Generally, taxpayers are required to file income tax returns. If a taxpayer fails to do so, a penalty of 5 percent of the balance due, plus an additional 5 percent for each month or fraction thereof during which the failure continues may be imposed. The penalty shall not exceed 25 percent.

A Penalty for failing to pay the amount of tax shown on the return under IRC § 6651(a)(2)

If a taxpayer fails to pay the amount of tax shown on the return, he or she may be liable for a penalty of .5 percent of the amount of tax shown on the return, plus an additional .5 percent for each additional month or fraction thereof that the amount remains unpaid, not exceeding 25 percent.

An Accuracy-Related Penalty on underpayments imposed under IRC § 6662

Depending upon which component of the accuracy-related penalty is applicable, a taxpayer may be liable for a 20 percent or 40 percent penalty

Possible Criminal Charges related to tax matters include tax evasion (IRC § 7201)

Filing a false return (IRC § 7206(1)) and failure to file an income tax return (IRC § 7203). Willfully failing to file an FBAR and willfully filing a false FBAR are both violations that are subject to criminal penalties under 31 U.S.C. § 5322.  Additional possible criminal charges include conspiracy to defraud the government with respect to claims (18 U.S.C. § 286) and conspiracy to commit offense or to defraud the United States (18 U.S.C. § 371).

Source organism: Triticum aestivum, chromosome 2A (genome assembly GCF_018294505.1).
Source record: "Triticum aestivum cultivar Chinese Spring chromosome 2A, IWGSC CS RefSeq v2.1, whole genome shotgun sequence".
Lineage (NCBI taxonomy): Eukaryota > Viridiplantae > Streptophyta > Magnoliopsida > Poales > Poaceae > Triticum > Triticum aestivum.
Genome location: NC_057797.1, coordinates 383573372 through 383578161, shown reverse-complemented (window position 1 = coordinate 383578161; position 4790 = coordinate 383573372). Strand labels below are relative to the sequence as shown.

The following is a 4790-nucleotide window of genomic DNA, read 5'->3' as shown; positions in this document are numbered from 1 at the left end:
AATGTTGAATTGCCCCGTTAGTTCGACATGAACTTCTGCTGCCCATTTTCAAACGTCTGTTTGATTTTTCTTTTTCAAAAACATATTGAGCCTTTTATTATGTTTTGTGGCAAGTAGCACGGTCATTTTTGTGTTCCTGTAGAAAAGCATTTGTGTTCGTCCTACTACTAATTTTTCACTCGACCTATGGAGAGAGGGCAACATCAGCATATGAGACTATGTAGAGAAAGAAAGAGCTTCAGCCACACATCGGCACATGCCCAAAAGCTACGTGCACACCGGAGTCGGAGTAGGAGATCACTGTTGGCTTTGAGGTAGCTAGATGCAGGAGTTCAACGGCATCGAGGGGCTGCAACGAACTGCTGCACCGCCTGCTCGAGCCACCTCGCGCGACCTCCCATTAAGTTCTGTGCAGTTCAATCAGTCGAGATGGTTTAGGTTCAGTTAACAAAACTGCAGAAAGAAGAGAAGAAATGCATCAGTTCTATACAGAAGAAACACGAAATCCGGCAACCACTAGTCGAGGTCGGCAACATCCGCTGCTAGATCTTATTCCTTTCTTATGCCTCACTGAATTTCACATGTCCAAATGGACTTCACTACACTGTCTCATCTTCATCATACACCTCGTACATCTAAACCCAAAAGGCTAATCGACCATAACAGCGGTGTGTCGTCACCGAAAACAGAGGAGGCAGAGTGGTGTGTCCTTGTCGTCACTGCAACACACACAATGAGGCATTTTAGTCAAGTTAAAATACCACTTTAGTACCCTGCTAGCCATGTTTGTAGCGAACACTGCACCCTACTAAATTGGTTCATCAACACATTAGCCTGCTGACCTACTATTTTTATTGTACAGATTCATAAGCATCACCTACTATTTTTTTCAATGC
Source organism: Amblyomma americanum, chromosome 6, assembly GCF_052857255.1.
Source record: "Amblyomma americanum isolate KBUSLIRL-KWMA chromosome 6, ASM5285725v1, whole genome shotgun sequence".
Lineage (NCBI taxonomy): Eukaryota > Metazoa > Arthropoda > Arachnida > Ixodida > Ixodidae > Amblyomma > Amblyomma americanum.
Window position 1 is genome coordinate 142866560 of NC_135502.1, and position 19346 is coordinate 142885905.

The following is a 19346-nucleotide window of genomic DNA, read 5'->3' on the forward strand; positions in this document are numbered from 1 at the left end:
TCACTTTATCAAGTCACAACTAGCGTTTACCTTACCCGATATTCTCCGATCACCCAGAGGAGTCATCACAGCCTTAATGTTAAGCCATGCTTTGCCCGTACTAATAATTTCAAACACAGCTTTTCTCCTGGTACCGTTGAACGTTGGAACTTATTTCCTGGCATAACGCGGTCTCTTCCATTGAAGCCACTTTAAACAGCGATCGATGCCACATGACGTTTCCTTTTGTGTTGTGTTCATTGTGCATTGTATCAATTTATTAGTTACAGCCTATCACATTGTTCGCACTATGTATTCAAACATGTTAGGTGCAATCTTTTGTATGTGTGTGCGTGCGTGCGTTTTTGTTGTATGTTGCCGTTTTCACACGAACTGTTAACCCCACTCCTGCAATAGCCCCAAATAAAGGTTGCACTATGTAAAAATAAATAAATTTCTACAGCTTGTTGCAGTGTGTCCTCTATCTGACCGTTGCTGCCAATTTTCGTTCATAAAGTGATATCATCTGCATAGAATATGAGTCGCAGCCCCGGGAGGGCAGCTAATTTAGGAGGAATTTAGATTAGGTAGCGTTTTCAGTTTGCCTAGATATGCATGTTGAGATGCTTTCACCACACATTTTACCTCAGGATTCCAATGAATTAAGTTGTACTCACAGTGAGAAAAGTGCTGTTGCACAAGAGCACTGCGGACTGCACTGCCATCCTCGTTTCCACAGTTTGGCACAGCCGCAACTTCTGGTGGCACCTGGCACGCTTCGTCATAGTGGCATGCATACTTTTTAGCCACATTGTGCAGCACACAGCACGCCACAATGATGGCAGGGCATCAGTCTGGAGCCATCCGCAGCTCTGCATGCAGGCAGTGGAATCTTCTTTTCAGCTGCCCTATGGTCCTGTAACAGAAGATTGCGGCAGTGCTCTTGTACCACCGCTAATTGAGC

A person convicted of tax evasion

Filing a false return subjects a person to a prison term of up to three years and a fine of up to $250,000. A person who fails to file a tax return is subject to a prison term of up to one year and a fine of up to $100,000. Failing to file an FBAR subjects a person to a prison term of up to ten years and criminal penalties of up to $500,000.  A person convicted of conspiracy to defraud the government with respect to claims is subject to a prison term of up to not more than 10 years or a fine of up to $250,000.  A person convicted of conspiracy to commit offense or to defraud the United States is subject to a prison term of not more than five years and a fine of up to $250,000.

What Should You Do?

Everyone makes mistakes. If at some point that you should have been reporting your foreign income, accounts, assets or investments the prudent and least costly (but most effective) method for getting compliance is through one of the approved IRS offshore voluntary disclosure program.

Be Careful of the IRS

With the introduction and enforcement of FATCA for both Civil and Criminal Penalties, renewed interest in the IRS issuing FBAR Penalties, crackdown on Cryptocurrency (and IRS joining J5), the termination of OVDP, and recent foreign bank settlements with the IRS…there are not many places left to hide.

4 Types of IRS Voluntary Disclosure Programs

There are typically four types of IRS Voluntary Disclosure programs, and they include: